By David Droschak
When Diane Dailey stepped down after three decades as the Wake Forest women’s golf coach she dreamed of playing more golf and of spending quality time with her older sister in the North Carolina mountains. Giving golf lessons and teaching the game that opened so many doors wasn’t necessarily in the cards.
But as we all know, retirement plans can take a few unexpected twists and turns.
Dailey was trying to get her game back in shape the other night at Maple Chase before heading to Blowing Rock for the summer months. She chuckled about the state of her swing.
“It has been a little rough,” she said of the few holes she logged. “I just haven’t had a chance to play a lot and I have just lost a lot of distance and strength. I’ve been trying to work on that a little bit. It is starting to come back.”
I can attest that part of that “distance thing” has to do with age, but in Dailey’s case it can also be traced to her lesson schedule, which has mushroomed to include a stable of players in both the Winston-Salem area and mountains, including three members of the state championship Reagan women’s team.
“I was up at Blowing Rock recently and I had 12 lessons in a four-day period,” Dailey said. “I think I just hit just 10 balls myself the whole time I was up there. I had no idea I would be doing this.
“I was teaching five or six lessons a week at Blowing Rock last year and it was fine, and then the pro there asked if I would like to teach in the summertime and I thought ‘well, that might be fun,”’ she added. “I did it because my sister has a place up there so it as easy for me to be there, but I ended up really teaching a lot. I really enjoyed the people and the environment. It was just fun to get people hitting the ball again.”
“I teach beginners and then I teach people who have played golf for awhile, but I always like to take them out on the golf course and teach them a little bit about how to play, how to manage the course, how to play uneven lies, how to adjust for distances. To see that smile come across their face when they start hitting it well is the biggest reward you can get.”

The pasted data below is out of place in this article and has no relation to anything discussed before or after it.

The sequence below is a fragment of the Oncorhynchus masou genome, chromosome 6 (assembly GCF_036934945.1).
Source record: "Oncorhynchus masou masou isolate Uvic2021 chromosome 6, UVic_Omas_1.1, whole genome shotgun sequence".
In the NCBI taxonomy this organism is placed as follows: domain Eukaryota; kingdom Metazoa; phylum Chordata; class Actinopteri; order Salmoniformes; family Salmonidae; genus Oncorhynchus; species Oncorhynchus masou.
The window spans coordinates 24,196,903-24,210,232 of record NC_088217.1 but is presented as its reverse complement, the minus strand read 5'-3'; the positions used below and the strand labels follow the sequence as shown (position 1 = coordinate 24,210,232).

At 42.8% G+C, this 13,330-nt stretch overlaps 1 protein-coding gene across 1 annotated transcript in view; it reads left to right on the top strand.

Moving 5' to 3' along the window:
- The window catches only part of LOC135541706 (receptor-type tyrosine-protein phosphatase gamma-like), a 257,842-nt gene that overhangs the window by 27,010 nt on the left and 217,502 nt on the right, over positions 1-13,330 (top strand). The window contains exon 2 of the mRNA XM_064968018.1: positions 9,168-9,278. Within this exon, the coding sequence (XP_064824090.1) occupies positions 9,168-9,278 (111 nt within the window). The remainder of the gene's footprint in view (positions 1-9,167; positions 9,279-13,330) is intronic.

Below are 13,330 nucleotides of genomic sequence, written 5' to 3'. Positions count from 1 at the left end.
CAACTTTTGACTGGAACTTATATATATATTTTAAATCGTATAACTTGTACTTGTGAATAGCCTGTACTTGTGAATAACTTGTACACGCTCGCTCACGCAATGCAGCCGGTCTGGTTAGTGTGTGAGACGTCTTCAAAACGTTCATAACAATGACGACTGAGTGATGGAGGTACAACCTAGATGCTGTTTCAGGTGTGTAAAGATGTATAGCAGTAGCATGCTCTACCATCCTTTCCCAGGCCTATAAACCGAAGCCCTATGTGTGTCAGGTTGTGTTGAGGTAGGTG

Dailey, a four-time ACC coach of the year, took over the Wake Forest program in the summer of 1988, and during her three decades of leading the program the Demon Deacons won 30 team titles, 39 individual titles, four ACC Championships and qualified for 15 NCAA Championships.
Her forte early in her college coaching career was helping players in the short-game area, but as time went on most college golfers had their own personal instructors and Dailey began teaching less and less.
“The biggest piece coach Dailey helped me with was the mental side,” said All-American senior Emilia Migliaccio. “She’s the most positive person I know on the course. If I was down or frustrated I leaned on her a lot for words of encouragement and she always had the right ones, and a couple really awesome stories. She told me one time she hit only three greens and shot 3-under. She always believed in the ‘impossible’ and it was so inspiring and something I take with me on the golf course every single day.”
While at Wake Forest, Dailey met Reagan High School head coach Jay Allred, whose daughter Victoria was a top-notch player. Dailey and Allred forged a relationship that has blossomed over the years.
“Dianne has a great understanding of the golf swing,”’ Allred said. “She takes a complex move and simplifies it so a young player can understand the process. My daughter took lessons from her 10 years ago and Diane made her into a state champion. Dailey has had the same results for the players on our team now (see pages 6-7). She is enthusiastic when she teaches and likes to go out on the course and watch the players in competition to see if there is something she is missing between the practice tee and competition.”
Dailey was thrilled when Reagan freshman Macy Pate called to tell her she had won the individual state championship, and that teammates Morgan Ketchum and Anna Howerton helped secure the team title, too.
“I wrote them and told them that all of their hard work had paid off,” Dailey said. “What a great thing to be a state champion. Nobody can ever take that away from you forever. It will always be in the record books that you are a state champion. I was just so excited for them. That is what they have been working for and they met their goal.”
For now, Dailey is headed back up the mountain for the summer, lending her talents and love of the game to the membership at Blowing Rock Country Club.
“I just realized I didn’t want to sit around and twiddle my thumbs,” Dailey said of her retirement from college coaching. “Teaching became fun because everyone is different and it challenges me to come up with different solutions to help them. That part makes my brain tick a little bit, and I feel like I am being productive.”